CfP: Masculinities in West Africa – Moving Beyond Crisis Tropes

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11th International Mande Studies Association Conference
10-14 June 2020 at Uppsala University, Sweden
Theme: Beyond Crisis and Insecurity: Cultural Creativity, Popular Struggle, and Social Change in West Africa

Panel Proposal
Masculinities in West Africa – Moving Beyond Crisis Tropes
Carole Ammann, University of Bern, carole.ammann@giub.unibe.ch
Kristen McLean, College of Charleston, mcleanke@cofc.edu

Abstract
Within recent decades, research on men and masculinities in Africa has increased substantially. However, the majority of this work has been situated in Eastern and Southern African contexts. This panel aims to address the gap in knowledge and understanding regarding men and masculinities in West Africa. Generally, stereotypical images of African men have focused on the disruptive side of masculinities, depicting men as irresponsible, uncaring, and prone to violence.The examples are many; in places such as Côte d’Ivoire, Liberia, Sierra Leone, and beyond, men have been blamed for inciting wars, engaging in gender-based violence, and exacerbating infectious disease epidemics.

In brief, representations of (West) African men and related diaspora communities still tend to be too embedded in popular gender stereotypes. Studies of masculinities that go beyond tropes of youth and violence are relatively scarce. One aspect of masculinities that has received extensive attention is the role of men as providers (e.g. Cornwall 2002, Hunter 2006). Because providing in recent times has become increasingly difficult, scholars have argued that African men are experiencing a ‘crisis of masculinities’ (Morrell 2001). This ‘crisis of masculinities’ discourse, however, fails to properly attend to the complexities and intersectional aspects of masculinities.

The goal of this panel is thus to critically engage with the trope of ‘masculinities in crisis’ by demonstrating that violence and rupture are not the only means by which West African men cope with the insecurities and hardships they face. We invite contributions that analyse the multiple and nuanced ways different forms of (responsible) masculinities emerge and manifest in men’s lives, both in West Africa and among diaspora communities on the continent and beyond. We are looking for empirical and theoretical papers which explore (from an interdisciplinary perspective) how men creatively respond to current situations of insecurity and unpredictability and how they make and remakemasculinities in their everyday lives. We welcome contributions that address one or several of the following issues in relation to men and masculinities:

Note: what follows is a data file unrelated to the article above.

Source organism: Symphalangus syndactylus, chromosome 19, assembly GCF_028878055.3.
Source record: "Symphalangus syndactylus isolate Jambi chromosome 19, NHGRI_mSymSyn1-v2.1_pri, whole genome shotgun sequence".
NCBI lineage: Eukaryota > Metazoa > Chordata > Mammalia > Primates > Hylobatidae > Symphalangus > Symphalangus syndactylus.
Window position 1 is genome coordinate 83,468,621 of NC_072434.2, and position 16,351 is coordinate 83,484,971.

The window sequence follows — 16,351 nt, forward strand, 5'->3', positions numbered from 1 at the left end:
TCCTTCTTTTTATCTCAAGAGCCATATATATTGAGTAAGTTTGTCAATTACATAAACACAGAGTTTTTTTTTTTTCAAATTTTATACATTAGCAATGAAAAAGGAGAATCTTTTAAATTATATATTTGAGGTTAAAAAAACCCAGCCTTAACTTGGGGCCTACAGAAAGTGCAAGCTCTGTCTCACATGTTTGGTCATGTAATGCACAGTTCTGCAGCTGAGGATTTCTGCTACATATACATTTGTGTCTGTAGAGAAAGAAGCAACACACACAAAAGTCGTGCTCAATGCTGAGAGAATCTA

·      Past, present, and future aspirations as well as changes over the life course
·      Intersectional aspects
·      Migration, mobility, and transnational spaces
·      Heteronormativity, sexual minorities, and queer identities
·       Fathers, grandfathers, husbands, and widowers
·      Health, care, and bodily experiences
·      Religious practices
·      Labour, work, and livelihoods in rural and urban settings
·      The state, politics, and activism
·      Conflict, violence, and peacebuilding
·      (New) media and online spaces
·      Arts and popular culture
·      Sports and leisure activities
·      Performances of youth

Please send your paper abstract (500 words max.) together with your name, organizational affiliation, and email address by November 20, 2019, to Carole Ammann and Kristen McLean.

Bibliography
Cornwall, Andrea. 2002. “Spending Power: Love, Money, and the Reconfiguration of Gender Relations in Ado Odo, Southwestern Nigeria.”  American Ethnologist29 (4):963-980.

Hunter, Mark. 2006. “Fathers without amandla: Zulu-speaking men and fatherhood.” In Baba: men and fatherhood in South Africa, edited by Linda Richter and Robert Morrell, 99-107. Cape Town: HSRC Press.

Morrell, Robert, ed. 2001. Changing men in southern Africa. London/New York: Zed Books.

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